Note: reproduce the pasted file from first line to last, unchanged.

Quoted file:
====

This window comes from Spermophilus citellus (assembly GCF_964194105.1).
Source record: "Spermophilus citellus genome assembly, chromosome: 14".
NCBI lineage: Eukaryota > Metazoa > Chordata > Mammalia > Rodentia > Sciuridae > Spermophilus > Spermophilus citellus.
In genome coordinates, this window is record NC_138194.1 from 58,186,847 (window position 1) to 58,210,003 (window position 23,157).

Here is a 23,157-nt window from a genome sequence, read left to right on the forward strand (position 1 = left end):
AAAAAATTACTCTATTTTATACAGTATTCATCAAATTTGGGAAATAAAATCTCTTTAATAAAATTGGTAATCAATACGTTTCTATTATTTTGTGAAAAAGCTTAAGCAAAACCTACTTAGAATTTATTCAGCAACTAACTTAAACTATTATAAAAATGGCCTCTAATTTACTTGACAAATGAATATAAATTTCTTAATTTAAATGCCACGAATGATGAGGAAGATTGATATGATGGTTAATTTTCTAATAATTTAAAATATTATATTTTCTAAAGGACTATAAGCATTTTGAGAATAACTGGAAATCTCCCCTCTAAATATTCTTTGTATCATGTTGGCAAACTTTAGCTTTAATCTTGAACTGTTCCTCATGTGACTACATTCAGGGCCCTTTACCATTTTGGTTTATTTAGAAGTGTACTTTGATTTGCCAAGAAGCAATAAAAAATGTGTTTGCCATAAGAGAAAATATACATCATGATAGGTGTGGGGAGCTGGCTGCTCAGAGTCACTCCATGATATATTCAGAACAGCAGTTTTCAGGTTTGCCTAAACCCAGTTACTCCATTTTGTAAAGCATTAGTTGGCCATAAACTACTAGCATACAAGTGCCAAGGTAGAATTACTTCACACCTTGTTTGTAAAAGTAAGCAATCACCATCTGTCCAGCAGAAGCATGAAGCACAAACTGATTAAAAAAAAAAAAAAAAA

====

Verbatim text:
This window comes from Spermophilus citellus (assembly GCF_964194105.1).
Source record: "Spermophilus citellus genome assembly, chromosome: 14".
NCBI lineage: Eukaryota > Metazoa > Chordata > Mammalia > Rodentia > Sciuridae > Spermophilus > Spermophilus citellus.
In genome coordinates, this window is record NC_138194.1 from 58,186,847 (window position 1) to 58,210,003 (window position 23,157).

Here is a 23,157-nt window from a genome sequence, read left to right on the forward strand (position 1 = left end):
AAAAAATTACTCTATTTTATACAGTATTCATCAAATTTGGGAAATAAAATCTCTTTAATAAAATTGGTAATCAATACGTTTCTATTATTTTGTGAAAAAGCTTAAGCAAAACCTACTTAGAATTTATTCAGCAACTAACTTAAACTATTATAAAAATGGCCTCTAATTTACTTGACAAATGAATATAAATTTCTTAATTTAAATGCCACGAATGATGAGGAAGATTGATATGATGGTTAATTTTCTAATAATTTAAAATATTATATTTTCTAAAGGACTATAAGCATTTTGAGAATAACTGGAAATCTCCCCTCTAAATATTCTTTGTATCATGTTGGCAAACTTTAGCTTTAATCTTGAACTGTTCCTCATGTGACTACATTCAGGGCCCTTTACCATTTTGGTTTATTTAGAAGTGTACTTTGATTTGCCAAGAAGCAATAAAAAATGTGTTTGCCATAAGAGAAAATATACATCATGATAGGTGTGGGGAGCTGGCTGCTCAGAGTCACTCCATGATATATTCAGAACAGCAGTTTTCAGGTTTGCCTAAACCCAGTTACTCCATTTTGTAAAGCATTAGTTGGCCATAAACTACTAGCATACAAGTGCCAAGGTAGAATTACTTCACACCTTGTTTGTAAAAGTAAGCAATCACCATCTGTCCAGCAGAAGCATGAAGCACAAACTGATTAAAAAAAAAAAAAAAAA